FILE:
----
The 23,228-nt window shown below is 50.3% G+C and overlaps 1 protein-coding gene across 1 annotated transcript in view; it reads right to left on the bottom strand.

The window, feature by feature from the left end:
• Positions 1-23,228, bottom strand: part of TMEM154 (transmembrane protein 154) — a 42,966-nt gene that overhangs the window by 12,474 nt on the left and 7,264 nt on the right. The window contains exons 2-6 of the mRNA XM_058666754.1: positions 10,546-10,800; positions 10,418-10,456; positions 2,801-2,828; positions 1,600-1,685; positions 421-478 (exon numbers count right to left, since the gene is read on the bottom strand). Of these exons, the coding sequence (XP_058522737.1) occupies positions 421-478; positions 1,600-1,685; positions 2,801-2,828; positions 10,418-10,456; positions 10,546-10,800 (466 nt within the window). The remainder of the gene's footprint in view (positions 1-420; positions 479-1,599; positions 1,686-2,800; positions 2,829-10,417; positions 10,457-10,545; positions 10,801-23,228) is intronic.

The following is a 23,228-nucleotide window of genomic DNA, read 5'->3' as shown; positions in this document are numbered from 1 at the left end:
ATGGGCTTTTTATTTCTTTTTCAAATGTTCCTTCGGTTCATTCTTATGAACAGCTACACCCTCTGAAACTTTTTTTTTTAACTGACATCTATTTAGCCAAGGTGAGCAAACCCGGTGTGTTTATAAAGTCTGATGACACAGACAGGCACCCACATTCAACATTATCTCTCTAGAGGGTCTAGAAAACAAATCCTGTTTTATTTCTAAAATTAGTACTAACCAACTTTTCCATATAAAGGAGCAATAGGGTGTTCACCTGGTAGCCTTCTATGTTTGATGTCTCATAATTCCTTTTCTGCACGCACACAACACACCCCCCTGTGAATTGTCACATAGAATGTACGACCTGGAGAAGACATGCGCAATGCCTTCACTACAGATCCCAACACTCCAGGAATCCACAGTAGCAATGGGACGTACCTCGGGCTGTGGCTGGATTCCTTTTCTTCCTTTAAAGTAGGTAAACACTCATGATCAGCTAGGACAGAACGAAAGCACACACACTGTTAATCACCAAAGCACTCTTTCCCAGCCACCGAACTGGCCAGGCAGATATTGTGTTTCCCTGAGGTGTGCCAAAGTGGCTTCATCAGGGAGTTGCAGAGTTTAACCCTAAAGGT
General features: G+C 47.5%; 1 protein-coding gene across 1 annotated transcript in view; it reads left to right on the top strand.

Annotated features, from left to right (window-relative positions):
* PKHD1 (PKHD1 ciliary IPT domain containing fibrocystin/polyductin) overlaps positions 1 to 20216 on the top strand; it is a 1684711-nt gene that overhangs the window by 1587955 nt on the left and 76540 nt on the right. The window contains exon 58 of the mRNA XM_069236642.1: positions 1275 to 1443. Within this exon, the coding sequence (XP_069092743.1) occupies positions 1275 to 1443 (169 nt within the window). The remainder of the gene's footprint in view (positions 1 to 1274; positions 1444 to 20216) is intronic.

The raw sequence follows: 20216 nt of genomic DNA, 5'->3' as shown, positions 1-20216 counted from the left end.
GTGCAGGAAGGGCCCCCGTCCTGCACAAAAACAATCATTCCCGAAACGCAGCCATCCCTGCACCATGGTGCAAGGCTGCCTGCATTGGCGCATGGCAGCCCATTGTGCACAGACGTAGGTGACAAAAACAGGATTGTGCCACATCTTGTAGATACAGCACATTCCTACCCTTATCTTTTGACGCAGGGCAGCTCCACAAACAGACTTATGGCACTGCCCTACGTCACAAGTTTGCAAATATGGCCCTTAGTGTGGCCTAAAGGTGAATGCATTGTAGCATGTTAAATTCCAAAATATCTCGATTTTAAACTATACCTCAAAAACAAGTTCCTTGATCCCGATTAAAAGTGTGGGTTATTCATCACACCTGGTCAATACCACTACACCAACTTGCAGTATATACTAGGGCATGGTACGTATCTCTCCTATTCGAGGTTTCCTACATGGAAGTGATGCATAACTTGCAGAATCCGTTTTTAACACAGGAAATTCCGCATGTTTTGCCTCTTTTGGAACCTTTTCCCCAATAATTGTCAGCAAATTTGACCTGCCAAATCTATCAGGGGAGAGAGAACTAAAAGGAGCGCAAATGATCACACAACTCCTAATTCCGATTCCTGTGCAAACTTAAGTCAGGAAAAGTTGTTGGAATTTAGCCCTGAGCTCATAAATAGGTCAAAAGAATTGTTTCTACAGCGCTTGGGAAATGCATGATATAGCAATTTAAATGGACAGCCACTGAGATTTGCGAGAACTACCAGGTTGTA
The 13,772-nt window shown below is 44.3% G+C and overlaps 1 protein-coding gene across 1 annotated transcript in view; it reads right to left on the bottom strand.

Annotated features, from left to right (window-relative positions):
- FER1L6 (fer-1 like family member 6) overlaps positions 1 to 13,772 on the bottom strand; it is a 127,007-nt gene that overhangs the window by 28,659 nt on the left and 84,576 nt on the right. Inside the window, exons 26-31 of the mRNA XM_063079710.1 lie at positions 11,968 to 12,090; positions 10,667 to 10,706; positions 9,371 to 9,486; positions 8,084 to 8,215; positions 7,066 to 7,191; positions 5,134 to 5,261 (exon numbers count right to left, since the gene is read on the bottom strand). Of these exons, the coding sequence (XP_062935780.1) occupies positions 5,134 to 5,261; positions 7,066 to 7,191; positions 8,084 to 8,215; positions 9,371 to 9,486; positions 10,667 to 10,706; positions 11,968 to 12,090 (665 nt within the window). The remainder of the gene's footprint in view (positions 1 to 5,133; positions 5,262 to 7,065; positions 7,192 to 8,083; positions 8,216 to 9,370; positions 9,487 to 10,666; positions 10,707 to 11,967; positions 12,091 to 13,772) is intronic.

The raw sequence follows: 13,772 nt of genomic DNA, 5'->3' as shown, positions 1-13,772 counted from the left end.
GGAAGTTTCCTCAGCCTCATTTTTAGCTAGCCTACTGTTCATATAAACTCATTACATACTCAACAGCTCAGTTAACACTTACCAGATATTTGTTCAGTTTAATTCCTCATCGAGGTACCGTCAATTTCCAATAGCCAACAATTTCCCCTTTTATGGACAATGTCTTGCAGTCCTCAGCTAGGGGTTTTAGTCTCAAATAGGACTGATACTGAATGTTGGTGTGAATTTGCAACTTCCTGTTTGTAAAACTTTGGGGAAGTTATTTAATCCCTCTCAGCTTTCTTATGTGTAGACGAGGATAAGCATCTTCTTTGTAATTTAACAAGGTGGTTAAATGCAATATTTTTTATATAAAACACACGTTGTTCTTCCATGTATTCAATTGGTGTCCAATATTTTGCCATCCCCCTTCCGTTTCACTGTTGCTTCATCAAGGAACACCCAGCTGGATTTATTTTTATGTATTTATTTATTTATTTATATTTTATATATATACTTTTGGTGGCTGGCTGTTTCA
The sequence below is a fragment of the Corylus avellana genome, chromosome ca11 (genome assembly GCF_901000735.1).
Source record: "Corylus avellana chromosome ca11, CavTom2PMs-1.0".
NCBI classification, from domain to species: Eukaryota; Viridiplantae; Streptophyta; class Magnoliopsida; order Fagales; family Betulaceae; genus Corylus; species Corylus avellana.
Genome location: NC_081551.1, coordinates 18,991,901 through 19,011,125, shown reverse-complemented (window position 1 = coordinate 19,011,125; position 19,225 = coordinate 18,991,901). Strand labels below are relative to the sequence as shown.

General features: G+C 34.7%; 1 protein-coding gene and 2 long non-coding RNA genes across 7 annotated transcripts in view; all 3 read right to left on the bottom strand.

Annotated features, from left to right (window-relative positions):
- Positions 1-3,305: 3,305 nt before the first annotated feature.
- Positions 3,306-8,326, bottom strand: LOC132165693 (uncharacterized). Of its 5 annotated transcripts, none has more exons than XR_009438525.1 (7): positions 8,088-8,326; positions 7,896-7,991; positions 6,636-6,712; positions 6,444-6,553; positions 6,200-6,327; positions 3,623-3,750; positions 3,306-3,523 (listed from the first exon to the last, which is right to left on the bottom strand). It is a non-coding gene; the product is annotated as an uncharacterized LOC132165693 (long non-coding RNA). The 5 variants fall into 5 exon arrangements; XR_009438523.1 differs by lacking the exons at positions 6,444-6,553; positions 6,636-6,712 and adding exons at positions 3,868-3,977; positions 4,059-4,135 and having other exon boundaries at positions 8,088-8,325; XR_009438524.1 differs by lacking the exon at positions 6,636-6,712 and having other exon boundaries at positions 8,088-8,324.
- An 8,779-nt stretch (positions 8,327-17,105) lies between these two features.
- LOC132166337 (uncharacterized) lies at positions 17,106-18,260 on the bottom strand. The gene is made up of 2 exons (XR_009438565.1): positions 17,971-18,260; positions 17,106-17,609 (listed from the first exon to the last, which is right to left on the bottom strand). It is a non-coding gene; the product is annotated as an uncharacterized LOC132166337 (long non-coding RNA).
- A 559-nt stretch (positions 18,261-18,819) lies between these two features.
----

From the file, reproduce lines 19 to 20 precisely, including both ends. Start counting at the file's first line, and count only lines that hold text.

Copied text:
Genome location: NC_081551.1, coordinates 18,991,901 through 19,011,125, shown reverse-complemented (window position 1 = coordinate 19,011,125; position 19,225 = coordinate 18,991,901). Strand labels below are relative to the sequence as shown.

General features: G+C 34.7%; 1 protein-coding gene and 2 long non-coding RNA genes across 7 annotated transcripts in view; all 3 read right to left on the bottom strand.